What Is It?
According to its makers, the Volkswagen I.D. electric concept car — unveiled at the 2016 Paris Auto Show — represents “the day after tomorrow.” In other words, it’s a car for the near future. As the name suggests, the I.D. runs on electric power, provided by a lithium-ion battery pack set into the floor. It actually runs a heck of a long way on that power; VW claims up to 373 miles on a single charge, and it can be replenished up to 80 percent within 30 minutes. This should consign the term “range anxiety” to history, along with “fear of penny-farthing bicycles” — if that was ever a thing.
The I.D. is a compact car based on a dedicated platform. And if anyone thinks it reminds them of a better-looking BMW i3 (especially with those opposite-opening rear passenger doors), there would be no argument from this side. The concept car also includes plenty of high-tech elements to help a driver. Cameras take the place of side mirrors, the head-up display uses augmented-reality technology, and a personal VW identification stored on the cloud can help with security, as well as heating and entertainment settings. The car can even receive parcel deliveries, and the lights are all LED. When the car is parked, the headlights are small, as if they were in sleep mode. As you approach the car, they become wider, and the door handles light up.
But this is not just another electric vehicle. It is “the first Volkswagen capable of fully automated driving,” the company says. The steering wheel can retract into the dashboard as the I.D. Pilot mode takes over. It will find a parking space by itself and get to a charging station. Even here, human input is unnecessary thanks to wireless inductive charging. All the car has to do is line itself up over a charging plate.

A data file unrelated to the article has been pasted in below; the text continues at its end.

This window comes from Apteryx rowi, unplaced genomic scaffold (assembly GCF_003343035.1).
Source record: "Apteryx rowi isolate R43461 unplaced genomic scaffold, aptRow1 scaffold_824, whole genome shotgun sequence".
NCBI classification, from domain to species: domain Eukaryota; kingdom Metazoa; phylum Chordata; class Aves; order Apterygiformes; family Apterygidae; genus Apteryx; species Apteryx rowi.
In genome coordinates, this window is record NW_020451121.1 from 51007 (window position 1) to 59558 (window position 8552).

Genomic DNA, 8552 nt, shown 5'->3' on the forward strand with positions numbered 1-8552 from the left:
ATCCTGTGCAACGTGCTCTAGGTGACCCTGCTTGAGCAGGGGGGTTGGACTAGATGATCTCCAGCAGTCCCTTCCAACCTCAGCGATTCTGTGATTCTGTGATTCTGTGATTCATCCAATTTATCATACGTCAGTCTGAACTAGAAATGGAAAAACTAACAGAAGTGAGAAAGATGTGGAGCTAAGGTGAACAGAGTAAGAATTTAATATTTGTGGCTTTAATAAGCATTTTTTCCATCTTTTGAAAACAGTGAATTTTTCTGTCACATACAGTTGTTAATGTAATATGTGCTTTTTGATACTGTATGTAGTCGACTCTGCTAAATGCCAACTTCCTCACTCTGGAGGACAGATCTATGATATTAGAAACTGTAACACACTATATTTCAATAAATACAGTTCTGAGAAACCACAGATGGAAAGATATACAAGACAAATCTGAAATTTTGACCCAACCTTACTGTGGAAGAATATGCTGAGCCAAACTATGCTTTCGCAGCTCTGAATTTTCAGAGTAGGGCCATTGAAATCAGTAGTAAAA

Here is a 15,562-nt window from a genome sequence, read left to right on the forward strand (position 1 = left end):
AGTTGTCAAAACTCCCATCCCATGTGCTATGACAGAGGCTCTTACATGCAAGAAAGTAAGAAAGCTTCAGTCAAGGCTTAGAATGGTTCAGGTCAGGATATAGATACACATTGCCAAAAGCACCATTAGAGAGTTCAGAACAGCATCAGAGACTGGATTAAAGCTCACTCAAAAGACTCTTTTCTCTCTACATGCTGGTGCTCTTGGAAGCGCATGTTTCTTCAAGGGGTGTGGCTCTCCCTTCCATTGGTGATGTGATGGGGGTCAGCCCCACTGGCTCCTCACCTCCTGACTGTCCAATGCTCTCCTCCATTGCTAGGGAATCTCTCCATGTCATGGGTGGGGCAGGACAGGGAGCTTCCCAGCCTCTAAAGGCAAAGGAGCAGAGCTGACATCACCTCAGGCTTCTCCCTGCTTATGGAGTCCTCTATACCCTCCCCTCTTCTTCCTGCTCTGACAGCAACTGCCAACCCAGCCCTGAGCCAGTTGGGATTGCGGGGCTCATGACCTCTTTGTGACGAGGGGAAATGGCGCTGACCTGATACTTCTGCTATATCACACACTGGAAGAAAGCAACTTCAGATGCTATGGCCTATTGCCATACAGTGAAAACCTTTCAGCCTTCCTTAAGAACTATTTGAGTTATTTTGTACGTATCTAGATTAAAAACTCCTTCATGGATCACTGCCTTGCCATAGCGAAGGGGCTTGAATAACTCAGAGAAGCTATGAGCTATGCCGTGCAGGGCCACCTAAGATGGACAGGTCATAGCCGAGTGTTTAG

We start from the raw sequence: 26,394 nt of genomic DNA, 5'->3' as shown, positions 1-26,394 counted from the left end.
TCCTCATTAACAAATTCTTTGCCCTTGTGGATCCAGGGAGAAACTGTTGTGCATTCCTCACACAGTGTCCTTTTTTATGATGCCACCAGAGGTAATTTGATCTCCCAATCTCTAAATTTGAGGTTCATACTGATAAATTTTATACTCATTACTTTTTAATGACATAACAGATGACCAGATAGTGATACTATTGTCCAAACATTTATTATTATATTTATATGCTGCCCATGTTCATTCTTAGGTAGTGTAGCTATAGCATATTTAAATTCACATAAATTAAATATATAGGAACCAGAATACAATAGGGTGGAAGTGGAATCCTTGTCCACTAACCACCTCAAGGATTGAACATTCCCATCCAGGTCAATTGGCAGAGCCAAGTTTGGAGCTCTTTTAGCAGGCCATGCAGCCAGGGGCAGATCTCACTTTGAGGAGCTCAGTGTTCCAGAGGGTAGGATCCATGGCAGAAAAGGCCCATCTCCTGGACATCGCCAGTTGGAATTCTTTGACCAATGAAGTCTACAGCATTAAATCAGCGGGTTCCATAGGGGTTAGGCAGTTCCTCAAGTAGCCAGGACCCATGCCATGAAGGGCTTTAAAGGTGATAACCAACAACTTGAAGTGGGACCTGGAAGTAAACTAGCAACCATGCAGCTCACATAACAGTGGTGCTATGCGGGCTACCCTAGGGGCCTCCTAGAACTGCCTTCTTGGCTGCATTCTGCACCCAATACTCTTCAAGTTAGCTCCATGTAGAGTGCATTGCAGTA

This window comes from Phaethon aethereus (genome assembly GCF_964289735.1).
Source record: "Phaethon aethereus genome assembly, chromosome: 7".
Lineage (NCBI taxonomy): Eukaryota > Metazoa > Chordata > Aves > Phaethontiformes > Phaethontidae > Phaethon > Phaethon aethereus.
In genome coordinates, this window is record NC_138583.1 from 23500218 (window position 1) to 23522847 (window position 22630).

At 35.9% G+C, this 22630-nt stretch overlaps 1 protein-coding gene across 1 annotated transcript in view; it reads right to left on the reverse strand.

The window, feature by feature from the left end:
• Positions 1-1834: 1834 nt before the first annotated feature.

Will They Ever Sell It?
Yes. Volkswagen intends to start selling the I.D. in 2020 alongside the regular Golf “at a price on a par with comparably powerful and well-equipped Golf models,” the company says. It also aims to sell 1 million electric vehicles a year by 2025. Whether the production version ends up looking like this concept is bound to be another matter, though (especially that funky 6-cornered steering wheel).
Why It’s Important
After the whole diesel debacle (in case you missed it, this involved engine-software cheats to produce flatteringly false emissions figures), Volkswagen not only has to regain credibility as a mainstream carmaker, but also make up ground lost in the race toward greener transportation. And the Volkswagen I.D. electric concept car is further proof of a battery-powered — and autonomous — future. If you missed out on Tesla shares, now might be the right time to invest in VW stock.